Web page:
In nonstressed cells, HSPs are expressed either in very low amounts or not at all [58]; however, under conditions of stress, HSP expression is induced. Following cellular induction, HSPs function in paradoxical roles that depend on the site of release. Precise HSP induction mechanisms remain unknown; however, the effects of HSPs can be divided into intracellular release (cytoprotective/antiapoptotic functions) or extracellular release (immunomodulation) effects [44, 59]. Intracellular HSP release has been shown to activate multiple steps in the apoptotic pathway to prevent cell death. For example, intracellular release of HSP70 inhibits apoptosis signals by interacting with procaspase 3 and procaspase 7 to block apoptosis. Another study reported that HSP70 suppresses the apoptotic pathway by inhibiting cytochrome c release from mitochondria [60, 61]. As a result, HSP70 plays a tumorigenic role because of its antiapoptotic properties [44].

In a recent study, heat stimulation was found to alter expression levels of mitochondrial HSP60 and activity of electron transport chain complexes [62]. Past studies suggested that the function of HSPs as chaperones is to maintain protein homeostasis [63], and when released into the extracellular environment, HSPs initiate an immunogenic effect through the chaperoning of antigenic peptides [64]. In particular, HSP70 can trigger an active response from intact cells of the immune system following stress as HSP70 partially diffuses into the plasma membrane and promotes ion channel formation before being released within EVs [65, 66]. The presence of HSPs in the extracellular environment is thought to be an indicator of cellular injury implicating HSPs in inflammation and immunity [65].

The main roles of circulating small HSPs in health and disease remain unclear even though high serum levels of HSP27 have been reported in several diseases, including hepatocellular tumors [67], thyroid papillary carcinoma [68], and pancreatic carcinoma [69]. A recent study also found that HSP60 is highly expressed in Graves’ autoimmune disease and induces inflammation along with disease pathogenesis [70]. Accumulation of HSPs in exosomes is one mechanism through which HSPs appear in circulation, as evidenced by the presence of HSP27 in exosomes during heat stress [25]. Several studies have also indicated that extracellular secretion of HSPs might play a role in stress signaling, angiogenesis, cell migration, and immune modulation/regulation [56, 71, 72].

4. Bystander Effect and Exosomes

A number of factors, such as heterogeneous nuclear ribonucleoprotein A2B (or hnRNPA2B) [73], Y-box protein [74], and AGO2 (Argonaute2) [75], have been implicated in the sorting of exosomal cargo. Posttranslation modifications, such as ubiquitin, the addition of peptides, and sumoylation, have also been suggested to control sorting during exosome biogenesis [76]. The packaging of bioactive molecules within exosomes is a complex process with the resultant cargo reflective of the physiological state of the originating cell. Hence, any damage that alters the physical and chemical properties of a cell will be transferred into exosomes during synthesis [77]. Investigating the protein composition of exosomes might reveal the cell origin of exosomes and provide insights into the cell state (e.g., if the cell was under stress). Research interest in exosomal contents has grown in recent years due to the role exosomes play in intercellular communication.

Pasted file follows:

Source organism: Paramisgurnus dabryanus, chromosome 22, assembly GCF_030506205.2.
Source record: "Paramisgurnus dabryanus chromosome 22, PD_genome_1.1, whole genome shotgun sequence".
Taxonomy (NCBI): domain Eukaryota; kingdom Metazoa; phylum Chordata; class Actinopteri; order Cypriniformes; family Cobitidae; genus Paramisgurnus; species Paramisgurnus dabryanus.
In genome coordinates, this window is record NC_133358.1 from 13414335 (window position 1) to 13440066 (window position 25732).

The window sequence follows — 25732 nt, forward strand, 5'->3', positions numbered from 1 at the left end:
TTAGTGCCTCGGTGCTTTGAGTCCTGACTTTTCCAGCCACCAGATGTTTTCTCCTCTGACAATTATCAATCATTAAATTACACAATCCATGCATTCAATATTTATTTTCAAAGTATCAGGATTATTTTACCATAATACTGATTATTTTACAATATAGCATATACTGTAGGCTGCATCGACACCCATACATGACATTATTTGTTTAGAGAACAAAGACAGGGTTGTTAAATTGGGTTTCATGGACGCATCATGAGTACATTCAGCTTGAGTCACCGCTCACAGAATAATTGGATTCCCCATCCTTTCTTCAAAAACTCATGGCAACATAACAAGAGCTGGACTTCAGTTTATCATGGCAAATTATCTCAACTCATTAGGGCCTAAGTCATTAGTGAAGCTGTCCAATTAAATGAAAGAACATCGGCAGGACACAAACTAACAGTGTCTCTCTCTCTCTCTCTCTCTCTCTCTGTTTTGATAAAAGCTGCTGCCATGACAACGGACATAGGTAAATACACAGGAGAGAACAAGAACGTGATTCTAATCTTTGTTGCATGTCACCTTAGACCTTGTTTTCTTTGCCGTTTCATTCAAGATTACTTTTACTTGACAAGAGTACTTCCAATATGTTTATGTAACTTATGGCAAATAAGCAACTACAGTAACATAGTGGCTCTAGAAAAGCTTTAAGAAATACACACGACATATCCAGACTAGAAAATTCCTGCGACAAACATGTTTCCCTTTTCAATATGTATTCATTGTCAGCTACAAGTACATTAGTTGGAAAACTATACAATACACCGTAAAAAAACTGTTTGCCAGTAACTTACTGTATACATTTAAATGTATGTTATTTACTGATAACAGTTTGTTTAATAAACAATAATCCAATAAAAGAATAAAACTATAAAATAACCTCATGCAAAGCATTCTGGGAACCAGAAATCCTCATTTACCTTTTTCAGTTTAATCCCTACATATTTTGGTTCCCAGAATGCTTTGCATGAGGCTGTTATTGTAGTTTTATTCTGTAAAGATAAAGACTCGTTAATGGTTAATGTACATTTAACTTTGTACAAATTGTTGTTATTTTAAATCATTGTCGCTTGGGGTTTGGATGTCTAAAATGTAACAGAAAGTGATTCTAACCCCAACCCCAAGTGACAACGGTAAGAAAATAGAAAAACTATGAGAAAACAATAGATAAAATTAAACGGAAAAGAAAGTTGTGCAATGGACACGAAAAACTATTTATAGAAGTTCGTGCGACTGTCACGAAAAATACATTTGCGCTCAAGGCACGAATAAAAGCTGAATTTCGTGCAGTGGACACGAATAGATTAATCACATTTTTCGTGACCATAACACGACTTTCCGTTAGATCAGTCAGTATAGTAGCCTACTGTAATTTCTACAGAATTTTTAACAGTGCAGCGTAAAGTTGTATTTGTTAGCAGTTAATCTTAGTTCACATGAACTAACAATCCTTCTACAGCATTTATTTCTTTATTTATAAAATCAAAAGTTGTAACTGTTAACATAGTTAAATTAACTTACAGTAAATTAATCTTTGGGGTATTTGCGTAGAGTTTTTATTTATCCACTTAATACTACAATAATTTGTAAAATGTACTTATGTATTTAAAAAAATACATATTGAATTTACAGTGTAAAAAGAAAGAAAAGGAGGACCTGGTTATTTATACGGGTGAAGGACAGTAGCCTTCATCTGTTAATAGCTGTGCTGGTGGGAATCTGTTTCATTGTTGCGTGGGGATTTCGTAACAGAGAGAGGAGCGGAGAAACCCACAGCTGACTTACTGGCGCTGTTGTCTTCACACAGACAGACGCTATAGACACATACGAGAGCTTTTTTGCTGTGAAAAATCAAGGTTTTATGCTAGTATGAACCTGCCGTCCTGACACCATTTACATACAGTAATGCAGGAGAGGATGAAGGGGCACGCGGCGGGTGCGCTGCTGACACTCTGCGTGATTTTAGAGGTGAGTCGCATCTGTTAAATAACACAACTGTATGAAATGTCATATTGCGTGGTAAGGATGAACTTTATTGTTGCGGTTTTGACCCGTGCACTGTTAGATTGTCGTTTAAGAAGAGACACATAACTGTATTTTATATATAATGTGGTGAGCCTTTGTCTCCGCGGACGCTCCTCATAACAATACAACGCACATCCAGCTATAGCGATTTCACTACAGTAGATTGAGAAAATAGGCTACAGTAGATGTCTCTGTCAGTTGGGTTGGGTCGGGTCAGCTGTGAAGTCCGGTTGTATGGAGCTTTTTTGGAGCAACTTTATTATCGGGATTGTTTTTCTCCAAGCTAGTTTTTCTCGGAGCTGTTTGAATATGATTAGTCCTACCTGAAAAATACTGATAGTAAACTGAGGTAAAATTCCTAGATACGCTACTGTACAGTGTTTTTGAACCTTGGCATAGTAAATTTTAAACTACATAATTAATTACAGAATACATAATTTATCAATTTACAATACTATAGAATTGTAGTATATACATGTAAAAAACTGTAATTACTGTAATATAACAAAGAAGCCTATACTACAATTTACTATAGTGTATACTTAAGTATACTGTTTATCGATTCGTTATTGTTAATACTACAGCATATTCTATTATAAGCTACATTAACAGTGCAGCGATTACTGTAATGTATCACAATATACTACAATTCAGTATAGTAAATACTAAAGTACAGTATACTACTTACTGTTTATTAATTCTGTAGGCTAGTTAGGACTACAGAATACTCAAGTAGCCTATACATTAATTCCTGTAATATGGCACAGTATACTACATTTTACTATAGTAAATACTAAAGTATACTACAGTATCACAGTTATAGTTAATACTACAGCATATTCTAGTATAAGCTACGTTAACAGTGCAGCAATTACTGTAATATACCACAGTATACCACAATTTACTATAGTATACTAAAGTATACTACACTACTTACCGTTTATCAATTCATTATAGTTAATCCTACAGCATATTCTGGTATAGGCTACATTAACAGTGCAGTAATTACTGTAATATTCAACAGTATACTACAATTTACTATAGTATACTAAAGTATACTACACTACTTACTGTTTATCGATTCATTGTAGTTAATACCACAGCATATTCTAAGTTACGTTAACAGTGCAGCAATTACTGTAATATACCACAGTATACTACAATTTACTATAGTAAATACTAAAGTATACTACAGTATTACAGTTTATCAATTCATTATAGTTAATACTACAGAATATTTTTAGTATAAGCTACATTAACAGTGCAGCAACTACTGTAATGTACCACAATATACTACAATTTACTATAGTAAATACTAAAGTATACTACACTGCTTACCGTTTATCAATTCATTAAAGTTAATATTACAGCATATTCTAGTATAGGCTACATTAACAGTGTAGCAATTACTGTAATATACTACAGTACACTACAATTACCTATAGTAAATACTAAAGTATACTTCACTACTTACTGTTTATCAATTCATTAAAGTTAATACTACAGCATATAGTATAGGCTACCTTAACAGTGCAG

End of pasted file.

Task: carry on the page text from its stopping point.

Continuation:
Recent advances in the proteomic analysis of exosomes have helped identify protein components of exosomes, determine cell origins, and ascertain the state of the originating cell. For example, proteomic assessment of exosomes from cancerous cells has revealed the presence of proteins associated with tumor progression [78], such as metastasis [79, 80], angiogenesis [81], and signal transduction [82]. Stress conditions also impact mRNA and protein composition of vesicles released by stressed cells, as evidenced by the functional importance of such changes in the context of cell responses to stress [83, 84]. Previously, HSP70 was detected within the plasma membranes of tumor cells before being released into the extracellular environment in three forms: free soluble, complexed with peptides, and packaged into exosomes [85]. A recent study demonstrated that tumor-derived exosomes containing HSP70 exit cells through the plasma membrane [86]. Moreover, tumor-derived exosomes exclusively possess HSP70 compared to normal cell-derived exosomes [87] indicating that HSP70 might elicit innate or adaptive immune responses in favor of cancer cells. A study also showed that when primary amnion epithelial cells were grown under oxidative stress conditions, exosomes became enriched with HSP70 and P-p38 MAPK [88]. Similarly, stressed retinal pigment epithelium cells were found to produce exosomes containing seventy-two proteins associated with apoptosis and cell survival [89].

Exosomes play a crucial role in intercellular communication with environmental stress reported to influence the profile of released exosomes [90]. For example, exosomes isolated from conditioned media derived from heat-shocked cells were found to more strongly induce DNA damage and apoptosis in naïve cells compared to control exosomes. The same study showed that exosomes enriched with HSPs enhanced the invasive capacity of naïve cells [1]. The author of this study suggested that exosomes mediate intercommunication to alert neighboring cells and promote adaptive and more robust responses to heat stress in targeted cells [1]. Similarly, a study reported that the number of secreted exosomes increased, and the composition of exosomes changed, when B-cells were exposed to heat stress, compared with control cells. In the same study, exosomes were enriched with specific HSPs, like HSP27, HSC70, HSP70, and HSP90, but HSP60 was absent [25].